Books — Mystery Writer Tom Eslick

Mystery Writer Tom Eslick


By Robert Greene

The real mystery is how it works

Author Eslick talks publishing and his new novel

The easiest part of the book-publishing process, said author Tom Eslick, is actually writing the damn thing.

“You have to get rid of any romantic notions you have about writing and look at it as a business. First of all, don’t believe anybody,” the mystery writer said of publishing firms, “because nobody really knows anything. You have to be very proactive. You have to really go out there and market yourself.”

Over the next couple of months Eslick will be doing just that, through a series of book signings and appearances geared to promote his new novel Mountain Peril. It’s a mystery, set in the White Mountains, and the hero is a teacher/mountain rescuer named Will Buchanan. During a search for a missing boy, Buchanan stumbles across the body of a woman, not far from where a corpse was found a month or so before.

Are the corpses connected in some way? Naturally, Buchanan and his girlfriend Sheriff Laurie Eberly want to know how, why and whodunnit. Mountain Peril is the third Will Buchanan novel, following Eslick’s  Deadly Kin and Tracked in the Whites. A fourth book, Snow Kill, features a different protagonist.

“If Will and I have anything in common,” Eslick said, “it’s practicality. He’s not a Renaissance man but he has a lot of useful skills.”

One of those skills is tracking, which would most likely come in handy when you’re sniffing out crime in the White Mountains. Eslick and Buchanan also have a career in common: teaching. Eslick teaches English and literature at Proctor Academy in Andover and Buchanan teaches high school science. Eslick has a third career as a songwriter and performer. (In addition, Eslick is an avid hiker and mountain-rescue volunteer.)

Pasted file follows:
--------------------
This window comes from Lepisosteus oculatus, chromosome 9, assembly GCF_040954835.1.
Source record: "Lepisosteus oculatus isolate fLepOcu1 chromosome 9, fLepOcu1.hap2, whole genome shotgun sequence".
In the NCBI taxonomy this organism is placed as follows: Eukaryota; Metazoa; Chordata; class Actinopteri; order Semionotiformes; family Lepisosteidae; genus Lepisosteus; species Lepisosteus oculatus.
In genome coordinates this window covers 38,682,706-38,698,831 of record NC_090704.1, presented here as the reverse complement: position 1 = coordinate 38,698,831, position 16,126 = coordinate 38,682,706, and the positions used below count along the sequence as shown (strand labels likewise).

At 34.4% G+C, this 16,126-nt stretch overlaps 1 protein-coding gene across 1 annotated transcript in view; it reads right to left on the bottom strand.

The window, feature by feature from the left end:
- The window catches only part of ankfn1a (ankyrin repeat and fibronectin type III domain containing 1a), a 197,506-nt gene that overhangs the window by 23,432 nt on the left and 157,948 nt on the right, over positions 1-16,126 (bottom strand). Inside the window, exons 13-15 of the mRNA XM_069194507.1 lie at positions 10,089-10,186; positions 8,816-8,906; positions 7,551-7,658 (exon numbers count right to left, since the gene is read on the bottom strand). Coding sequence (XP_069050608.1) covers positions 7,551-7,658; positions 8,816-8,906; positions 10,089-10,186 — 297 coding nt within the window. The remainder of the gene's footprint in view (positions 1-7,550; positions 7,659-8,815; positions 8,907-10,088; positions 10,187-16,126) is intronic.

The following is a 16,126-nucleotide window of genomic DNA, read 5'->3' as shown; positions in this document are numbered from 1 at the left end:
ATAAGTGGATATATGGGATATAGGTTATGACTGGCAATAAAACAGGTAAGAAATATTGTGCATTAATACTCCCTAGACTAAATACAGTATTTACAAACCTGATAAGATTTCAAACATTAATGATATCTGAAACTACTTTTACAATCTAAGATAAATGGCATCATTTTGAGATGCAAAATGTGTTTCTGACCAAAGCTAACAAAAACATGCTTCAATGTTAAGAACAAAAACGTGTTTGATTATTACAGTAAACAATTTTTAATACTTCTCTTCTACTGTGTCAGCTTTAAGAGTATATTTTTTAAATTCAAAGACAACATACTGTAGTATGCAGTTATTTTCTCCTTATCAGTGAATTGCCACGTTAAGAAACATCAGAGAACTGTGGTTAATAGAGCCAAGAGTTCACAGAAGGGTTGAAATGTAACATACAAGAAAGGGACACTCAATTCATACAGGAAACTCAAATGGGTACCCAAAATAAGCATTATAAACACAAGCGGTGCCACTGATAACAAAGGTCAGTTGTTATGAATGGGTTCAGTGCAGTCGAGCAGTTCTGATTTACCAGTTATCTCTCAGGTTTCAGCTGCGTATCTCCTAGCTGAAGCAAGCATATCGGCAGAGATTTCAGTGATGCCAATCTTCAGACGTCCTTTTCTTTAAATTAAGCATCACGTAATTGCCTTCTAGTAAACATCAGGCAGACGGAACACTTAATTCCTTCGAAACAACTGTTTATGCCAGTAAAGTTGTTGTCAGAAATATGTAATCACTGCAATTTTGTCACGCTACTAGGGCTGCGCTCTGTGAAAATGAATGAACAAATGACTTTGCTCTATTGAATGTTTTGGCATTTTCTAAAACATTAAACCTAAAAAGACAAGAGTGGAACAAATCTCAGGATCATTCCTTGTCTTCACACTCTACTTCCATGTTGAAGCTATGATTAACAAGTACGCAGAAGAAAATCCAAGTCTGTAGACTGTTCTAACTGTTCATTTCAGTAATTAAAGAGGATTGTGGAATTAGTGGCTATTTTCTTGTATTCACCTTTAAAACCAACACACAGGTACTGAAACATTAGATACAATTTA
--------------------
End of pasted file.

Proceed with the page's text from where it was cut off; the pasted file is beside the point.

In spite of his love for words, Eslick came to the writing game late. He waited until his children went to college then, admittedly jealous of his boys’ academic life, signed up for graduate classes at Emerson College in Boston. Over the next few years, Eslick traveled to Boston weekly and earned enough credits for a master of fine arts degree in writing. He also wrote a few books.

“I decided I wanted to focus on fiction more than on writing songs,” he said. “The first task was to get 300 pages together that made sense. That’s pretty daunting.”

Even more daunting was the fact that Eslick wanted to write books that would actually sell.

“I wondered, ‘What if I write in a genre that actually sells instead of trying to write the Great American novel,’” Eslick recalled.

Doing a little marketing research, Eslick found that romance novels and mysteries, in that order, are the two best-selling genres in American literature. Not wanting to write romance, Eslick turned to the sleuth set. His forté thus far is action-packed mystery plots that run their course in the familiar setting of the White Mountains and local communities. He’s received some good reviews and the latest book is being published by Viking Penguin, a big step up from the smaller companies that published his earlier novels. But does that mean Will Buchanan can become as well known as Robert Parker’s Spenser or Alex Cross, hero of James Patterson’s often disturbing novels?

Maybe, or perhaps better describing Eslick’s attitude, whatever. A successful series is both a curse and a blessing. As a writer, you can develop a character over a series of years, giving them success, heartbreaks and challenges until they develop a life of their own. On the other hand, you really can’t do anything too interesting with them, or you’ll lose readership. Spenser, for example, can never retire (for real), get a sex change, or become a born-again Christian.

“People are really strange about things like that,” Eslick said. “In my first novel I killed a cat. I got more people writing and talking to me about that cat. I wanted to tell people to relax, it wasn’t a real cat.”

Eslick is not the sort of novelist who writes every day. He sees book-writing as a project.

“If Viking told me that wanted a novel in six months, I’d sit down and write them one,” Eslick said. “If I sat around waiting for inspiration, I’d never write at all.”

Keeping up appearances

Mystery writer Tom Eslick will talk to fans and sign copies of his books at 2 p.m. Sunday, April 3, at the Manchester Barnes & Noble and at 2 p.m. April 10 at the Barnes & Noble in Nashua. His new book, Mountain Peril, is on the shelves now at 274 pages for $26.95.

Eslick’s website is

- Robert Greene

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